The weather has been getting progressively more beastly. It has been necessary for me to move from coats which can be put on with a single heave to ones requiring heaves, wriggles, pushes and wrenches. Long before this, I have given up resignation for cheerful bravery without which we dwellers in cold climates would never emerge smiling. There is hardly need to describe the above progression as it relates to headgear or footwear. You can visualize me, mummified in coats, hats, mufflers and gloves, sloshing, sliding or mounting upon whatever the city snow has settled into. When - of all things - I hear birdsong!
You may have too. At least, some of my friends confirm they have. It has happened throughout the years so regularly I now expect it, at the grayest, sloshiest moment, usually in late January. The magic of it would be lost if it came after the seasonal turn toward warmth. I hear it when most of the bitter cold lies before me, a grueling test of my endurance. No letup promised. Just more and more of the same.
That birdsong! Maybe, from a professional point of view, one should call it birdtalk, since birds are not supposed to sing except when they mate in spring. But what I hear is definitely a sweet bird sound, however brief, however fragile , and it's loaded with promise. My heart, no matter how tweed-laden or wool-wrapped, leaps at the sound and listens for more. There's a momentary lifting of the winter gloom, a diminishing of the bite in the wind.
Spring is just around the corner? No! That's not what it says at all. Spring is here, right now! Not the whole loveliness of it, but the essence, certainly. And who's to say that June in January isn't sweeter than June itself, particularly if one glimpses that, with a bit of skill, one can always provide for oneself a bit of June in January, and this without the help of a titmouse, sparrow or chickadee.
Now, I could easily launch into a sermon on persistence, courage and the like , but if I got you into that mood, I doubt you'd be able to hear the birdsong or even believe in it. For, you see, you'd miss the surprise and the joy of it, and there'd be no song at all. Probably just a peep is all you'd hear; something pitiful instead of heart-lifting.
It could be that hearing birdsong in January is becoming a lost art. There seems to be a growing conviction that anything really demanding is unfair - at least totally unrelated to joy. Everybody seems to be fighting for top billing as a victim. Newscasters are producing sob stories by the gross. Someone faces a tough situation and the news busies itself prognosticating life-paralyzing traumas.
Sorry, boys, you've got to contend with birdsong in January, and don't fuss. Once more of us hear it, dismal prognostication may go out of style.
But even more than birdsong to cheer are the indominatable pigeons in January. They don't sing, but they cope with the ice and the falling snow, and they have tickled my heart more than once. Keep looking at them and you'll see something remarkably undefeated. Now and again you'll also see one that sports the most beautiful shades of mauve or soft gray. You'll see their invariable plumpness, their insouciance at having only part of a foot and almost invisible fare. As for derring-do, you can't beat them. If I had a message to send to Garcia, I'd entrust it to a Boston pigeon, believe me!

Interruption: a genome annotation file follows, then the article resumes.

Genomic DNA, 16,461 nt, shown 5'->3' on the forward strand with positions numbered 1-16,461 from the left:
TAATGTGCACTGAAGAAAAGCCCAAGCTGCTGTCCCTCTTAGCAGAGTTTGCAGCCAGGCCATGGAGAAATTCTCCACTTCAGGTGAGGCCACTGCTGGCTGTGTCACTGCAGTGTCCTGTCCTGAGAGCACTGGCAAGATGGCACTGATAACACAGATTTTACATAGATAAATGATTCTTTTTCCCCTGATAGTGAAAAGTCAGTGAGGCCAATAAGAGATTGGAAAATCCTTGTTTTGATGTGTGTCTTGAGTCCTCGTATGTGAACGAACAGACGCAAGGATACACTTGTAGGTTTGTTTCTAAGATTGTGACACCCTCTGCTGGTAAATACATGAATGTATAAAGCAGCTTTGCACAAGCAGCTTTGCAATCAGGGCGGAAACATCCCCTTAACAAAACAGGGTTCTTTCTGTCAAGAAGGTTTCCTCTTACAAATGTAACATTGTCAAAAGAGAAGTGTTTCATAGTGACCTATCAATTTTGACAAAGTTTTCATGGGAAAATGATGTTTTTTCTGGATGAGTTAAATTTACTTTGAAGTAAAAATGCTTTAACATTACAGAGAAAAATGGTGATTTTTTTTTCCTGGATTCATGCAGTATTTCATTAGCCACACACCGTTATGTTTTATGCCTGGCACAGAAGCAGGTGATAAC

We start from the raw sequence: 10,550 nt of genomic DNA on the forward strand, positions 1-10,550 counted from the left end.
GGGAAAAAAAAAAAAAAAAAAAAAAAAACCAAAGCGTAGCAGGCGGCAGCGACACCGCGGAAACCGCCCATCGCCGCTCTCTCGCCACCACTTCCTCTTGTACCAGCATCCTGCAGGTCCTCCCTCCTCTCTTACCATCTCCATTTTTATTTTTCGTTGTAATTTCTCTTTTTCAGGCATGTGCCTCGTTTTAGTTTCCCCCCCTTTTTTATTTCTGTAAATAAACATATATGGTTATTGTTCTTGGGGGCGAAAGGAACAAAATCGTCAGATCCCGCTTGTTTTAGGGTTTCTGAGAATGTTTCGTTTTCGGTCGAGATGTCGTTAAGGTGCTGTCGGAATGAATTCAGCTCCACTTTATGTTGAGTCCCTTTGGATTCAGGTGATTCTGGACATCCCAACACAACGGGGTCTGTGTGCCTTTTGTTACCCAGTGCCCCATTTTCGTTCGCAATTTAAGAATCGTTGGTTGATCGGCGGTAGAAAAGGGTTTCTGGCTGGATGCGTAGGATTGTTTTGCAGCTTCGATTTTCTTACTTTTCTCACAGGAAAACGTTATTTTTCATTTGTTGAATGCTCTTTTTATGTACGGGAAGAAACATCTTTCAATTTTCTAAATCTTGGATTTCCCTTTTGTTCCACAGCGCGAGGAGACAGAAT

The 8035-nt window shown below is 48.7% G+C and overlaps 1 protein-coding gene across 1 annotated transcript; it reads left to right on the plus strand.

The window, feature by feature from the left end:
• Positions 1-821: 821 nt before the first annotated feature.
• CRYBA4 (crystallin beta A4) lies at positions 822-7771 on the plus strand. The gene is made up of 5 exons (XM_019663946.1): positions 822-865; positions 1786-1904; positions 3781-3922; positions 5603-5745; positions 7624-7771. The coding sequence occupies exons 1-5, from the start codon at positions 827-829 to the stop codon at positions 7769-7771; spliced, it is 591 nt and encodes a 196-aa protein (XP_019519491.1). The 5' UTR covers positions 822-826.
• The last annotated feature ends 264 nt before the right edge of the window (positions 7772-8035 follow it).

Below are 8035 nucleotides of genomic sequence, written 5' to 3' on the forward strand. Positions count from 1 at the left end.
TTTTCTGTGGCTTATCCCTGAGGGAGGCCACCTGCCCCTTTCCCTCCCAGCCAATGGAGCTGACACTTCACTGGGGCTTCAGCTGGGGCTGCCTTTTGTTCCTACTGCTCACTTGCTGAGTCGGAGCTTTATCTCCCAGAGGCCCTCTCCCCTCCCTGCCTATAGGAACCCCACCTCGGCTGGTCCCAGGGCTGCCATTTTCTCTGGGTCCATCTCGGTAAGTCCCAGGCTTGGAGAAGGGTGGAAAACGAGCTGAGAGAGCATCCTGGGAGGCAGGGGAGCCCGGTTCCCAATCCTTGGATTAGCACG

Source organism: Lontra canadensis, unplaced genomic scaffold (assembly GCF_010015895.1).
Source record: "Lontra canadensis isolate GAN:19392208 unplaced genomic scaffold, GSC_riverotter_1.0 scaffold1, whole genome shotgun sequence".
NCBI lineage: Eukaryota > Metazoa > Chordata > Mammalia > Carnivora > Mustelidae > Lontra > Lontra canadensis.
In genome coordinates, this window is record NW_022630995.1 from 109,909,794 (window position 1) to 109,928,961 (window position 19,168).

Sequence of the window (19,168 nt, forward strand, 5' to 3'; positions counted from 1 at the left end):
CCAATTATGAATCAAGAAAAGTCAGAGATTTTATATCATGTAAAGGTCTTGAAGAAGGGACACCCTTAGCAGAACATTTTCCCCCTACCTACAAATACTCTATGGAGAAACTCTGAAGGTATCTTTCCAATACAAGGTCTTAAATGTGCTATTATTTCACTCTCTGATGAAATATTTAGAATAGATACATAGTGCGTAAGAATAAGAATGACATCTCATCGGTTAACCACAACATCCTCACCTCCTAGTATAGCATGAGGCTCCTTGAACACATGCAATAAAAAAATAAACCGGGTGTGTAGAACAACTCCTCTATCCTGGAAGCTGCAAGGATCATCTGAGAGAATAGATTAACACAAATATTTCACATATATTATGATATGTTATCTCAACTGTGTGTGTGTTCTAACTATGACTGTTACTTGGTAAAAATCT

I was stalled in traffic the other day right next to a luscious crust of bread, a bit of pigeon-heaven. Three of them were busy pecking at it right in the flow of traffic. I say pecking at it. I don't mean any regular sort of pecking, the sort possible in any old chicken yard. They were competing not only with themselves but with traffic of the Boston variety! And with such aplomb. The cool skill with which they would take a peck or two and then yield to some uncomprehending driver was a delight to behold.
Think of how delicious each crumb must have tasted given the hazards of retrieving it. You and I sit safely at our dinner tables stodgily stuffing in one huge bite after another. How placid, almost gluttonous. How piquant, how appetite-stimulating, to do it pigeon-style. It would be just like some TV team to do a sob story on pigeon life and miss the whole noble adventure of it.
To reverse this sniffling trend in newsmaking would not involve ''gunning'' for the trade, of course. It's more likely that, like the pigeons, we'd continue to go quietly about our business. The truth - that there can be joy right in the midst of difficulty and sadness - isn't something you can sell or prove to anybody else. It's a private discovery. And, of course, you have to have really endured something to make the discovery. Now, we don't, at least I don't, go out looking for difficulties or sadness. But, life being what it is, these sorts of experiences do seem to come our way. So, shall we assume the tragic pose, get all ready to be traumatized, canceled out? Well, that's all right for you. But me? I prefer to be out listening for birdsong in January or admiring intrepid pigeons in March.